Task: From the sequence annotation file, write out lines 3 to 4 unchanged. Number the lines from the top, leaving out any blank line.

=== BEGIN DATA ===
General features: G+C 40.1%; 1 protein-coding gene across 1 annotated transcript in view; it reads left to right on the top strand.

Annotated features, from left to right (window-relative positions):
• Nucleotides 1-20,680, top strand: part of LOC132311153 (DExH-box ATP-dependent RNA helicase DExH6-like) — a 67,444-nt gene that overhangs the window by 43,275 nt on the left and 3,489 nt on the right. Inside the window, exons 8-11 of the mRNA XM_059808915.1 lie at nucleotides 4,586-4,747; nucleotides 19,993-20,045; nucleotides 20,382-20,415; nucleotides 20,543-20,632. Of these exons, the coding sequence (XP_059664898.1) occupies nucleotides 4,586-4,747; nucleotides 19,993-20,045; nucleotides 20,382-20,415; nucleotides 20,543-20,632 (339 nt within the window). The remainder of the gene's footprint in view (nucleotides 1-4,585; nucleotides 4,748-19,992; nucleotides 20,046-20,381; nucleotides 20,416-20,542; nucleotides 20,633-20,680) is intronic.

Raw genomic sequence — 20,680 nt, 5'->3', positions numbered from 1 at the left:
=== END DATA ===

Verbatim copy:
• Nucleotides 1-20,680, top strand: part of LOC132311153 (DExH-box ATP-dependent RNA helicase DExH6-like) — a 67,444-nt gene that overhangs the window by 43,275 nt on the left and 3,489 nt on the right. Inside the window, exons 8-11 of the mRNA XM_059808915.1 lie at nucleotides 4,586-4,747; nucleotides 19,993-20,045; nucleotides 20,382-20,415; nucleotides 20,543-20,632. Of these exons, the coding sequence (XP_059664898.1) occupies nucleotides 4,586-4,747; nucleotides 19,993-20,045; nucleotides 20,382-20,415; nucleotides 20,543-20,632 (339 nt within the window). The remainder of the gene's footprint in view (nucleotides 1-4,585; nucleotides 4,748-19,992; nucleotides 20,046-20,381; nucleotides 20,416-20,542; nucleotides 20,633-20,680) is intronic.

Raw genomic sequence — 20,680 nt, 5'->3', positions numbered from 1 at the left: